Judge: Victims of Gulf disaster can weigh in on BP plea deal

A federal judge is giving victims of the 2010 Deepwater Horizon rig explosion and oil spill in the Gulf of Mexico a chance to weigh in on whether the court should accept an agreement between BP and the U.S. government under which the British oil giant would plead guilty to manslaughter and other criminal charges and pay a multibillion dollar fine.

U.S. District Judge Sarah Vance wrote in an order in federal court in New Orleans filed late Tuesday that victims will have until Jan. 16 to submit written statements about the plea agreement. Vance said she will hold a hearing Jan. 29 to accept or reject the agreement. She indicated victims could be heard at the hearing if they notified the court in advance.

In the meantime, Vance has ordered a pre-sentence investigation in which probation officials will assess the appropriate punishment on charges related to the deaths of 11 rig workers and the worst offshore oil spill in U.S. history.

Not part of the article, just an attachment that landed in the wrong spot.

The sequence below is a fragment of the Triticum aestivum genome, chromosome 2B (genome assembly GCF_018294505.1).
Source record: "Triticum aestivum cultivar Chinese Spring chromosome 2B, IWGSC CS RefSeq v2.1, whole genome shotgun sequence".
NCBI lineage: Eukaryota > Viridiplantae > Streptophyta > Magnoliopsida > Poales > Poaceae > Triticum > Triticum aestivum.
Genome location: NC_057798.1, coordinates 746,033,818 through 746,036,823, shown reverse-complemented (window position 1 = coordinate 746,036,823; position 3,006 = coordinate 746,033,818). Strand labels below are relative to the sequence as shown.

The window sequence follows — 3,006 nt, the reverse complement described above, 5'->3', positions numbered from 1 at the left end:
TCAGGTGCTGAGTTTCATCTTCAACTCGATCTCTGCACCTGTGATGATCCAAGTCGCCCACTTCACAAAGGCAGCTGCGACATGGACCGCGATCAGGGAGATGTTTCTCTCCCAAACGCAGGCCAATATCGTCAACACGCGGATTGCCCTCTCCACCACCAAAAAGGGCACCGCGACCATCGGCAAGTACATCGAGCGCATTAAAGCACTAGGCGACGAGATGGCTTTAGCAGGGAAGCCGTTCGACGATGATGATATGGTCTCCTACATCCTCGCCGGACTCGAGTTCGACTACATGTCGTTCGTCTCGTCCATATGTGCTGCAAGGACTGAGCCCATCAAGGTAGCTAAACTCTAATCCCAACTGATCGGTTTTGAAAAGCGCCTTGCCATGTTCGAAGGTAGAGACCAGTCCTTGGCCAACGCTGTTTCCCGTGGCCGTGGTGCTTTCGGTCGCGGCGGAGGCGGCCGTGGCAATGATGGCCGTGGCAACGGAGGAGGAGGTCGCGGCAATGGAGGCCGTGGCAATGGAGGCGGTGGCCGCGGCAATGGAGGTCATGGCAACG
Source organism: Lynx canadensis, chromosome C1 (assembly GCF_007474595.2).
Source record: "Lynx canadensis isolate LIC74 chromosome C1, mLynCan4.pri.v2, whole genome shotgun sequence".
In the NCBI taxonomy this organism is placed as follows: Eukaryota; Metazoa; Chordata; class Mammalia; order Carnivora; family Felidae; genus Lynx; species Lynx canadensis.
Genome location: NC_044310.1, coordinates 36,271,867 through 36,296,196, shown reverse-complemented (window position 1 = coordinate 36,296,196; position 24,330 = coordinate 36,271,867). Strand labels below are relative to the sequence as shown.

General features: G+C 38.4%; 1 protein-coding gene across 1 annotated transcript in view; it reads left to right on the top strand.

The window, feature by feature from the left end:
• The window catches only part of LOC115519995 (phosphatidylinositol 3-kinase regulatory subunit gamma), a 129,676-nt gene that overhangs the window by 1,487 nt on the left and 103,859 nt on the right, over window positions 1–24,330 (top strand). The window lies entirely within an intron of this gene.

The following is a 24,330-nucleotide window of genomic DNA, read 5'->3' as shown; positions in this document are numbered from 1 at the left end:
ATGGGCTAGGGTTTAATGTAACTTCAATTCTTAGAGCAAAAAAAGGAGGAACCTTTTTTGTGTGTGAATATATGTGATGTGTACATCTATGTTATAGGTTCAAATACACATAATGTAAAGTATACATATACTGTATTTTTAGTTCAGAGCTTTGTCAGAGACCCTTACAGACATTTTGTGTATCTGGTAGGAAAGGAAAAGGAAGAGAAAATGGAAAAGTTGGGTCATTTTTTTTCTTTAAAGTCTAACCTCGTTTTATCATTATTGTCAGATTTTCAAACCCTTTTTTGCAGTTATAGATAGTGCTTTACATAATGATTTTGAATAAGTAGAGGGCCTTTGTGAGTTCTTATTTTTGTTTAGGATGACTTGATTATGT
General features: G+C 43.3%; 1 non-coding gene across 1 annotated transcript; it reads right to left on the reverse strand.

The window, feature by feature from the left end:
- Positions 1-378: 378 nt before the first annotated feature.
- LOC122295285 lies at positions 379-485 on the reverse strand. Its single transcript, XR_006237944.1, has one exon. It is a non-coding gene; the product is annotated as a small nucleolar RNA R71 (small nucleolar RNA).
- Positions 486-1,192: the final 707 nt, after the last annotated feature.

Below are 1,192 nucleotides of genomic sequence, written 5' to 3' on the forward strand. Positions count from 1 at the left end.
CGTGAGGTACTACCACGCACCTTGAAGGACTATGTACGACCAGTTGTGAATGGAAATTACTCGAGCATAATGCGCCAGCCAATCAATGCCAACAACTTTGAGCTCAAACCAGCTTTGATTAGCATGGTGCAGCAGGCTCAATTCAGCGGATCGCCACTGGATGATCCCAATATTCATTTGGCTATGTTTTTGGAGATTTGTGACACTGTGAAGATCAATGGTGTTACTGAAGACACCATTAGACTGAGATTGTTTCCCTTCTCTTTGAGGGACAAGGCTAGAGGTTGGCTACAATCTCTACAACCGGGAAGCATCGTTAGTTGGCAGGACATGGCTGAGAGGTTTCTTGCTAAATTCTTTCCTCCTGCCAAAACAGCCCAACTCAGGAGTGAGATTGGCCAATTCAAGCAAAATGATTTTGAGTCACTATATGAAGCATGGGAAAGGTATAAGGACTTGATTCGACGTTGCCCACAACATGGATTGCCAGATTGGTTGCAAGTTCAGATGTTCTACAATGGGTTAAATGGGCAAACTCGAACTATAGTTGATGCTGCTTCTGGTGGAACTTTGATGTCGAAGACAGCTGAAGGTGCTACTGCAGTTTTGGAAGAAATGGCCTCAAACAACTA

Vance wants BP and the government to file papers explaining why they believe the plea agreement “adequately reflects the seriousness of the offenses and accepting the agreement satisfies the statutory purposes of sentencing.”

If the judge rejects the plea agreement, BP can withdraw its plea and go to trial. If she accepts it, she will impose the agreed sentence at the late January hearing.

BP has agreed to plead guilty to 13 criminal charges, including manslaughter and obstruction of Congress. It also has agreed to pay a $4.5 billion fine, which would resolve the criminal charges as well as related Securities and Exchange Commission violations.

Four current and former BP workers also face criminal charges stemming from the Gulf disaster.

Late Tuesday, lawyers for BP well-site leaders Donald Vidrine and Robert Kaluza asked a judge to delay their February trial on manslaughter charges because they need at least another year to prepare. Former executive David Rainey, who is charged with obstruction of Congress, already has been granted a trial delay.

Also facing charges is former engineer Kurt Mix, who is accused of deleting text messages about the amount of oil flowing from BP’s well after it blew out.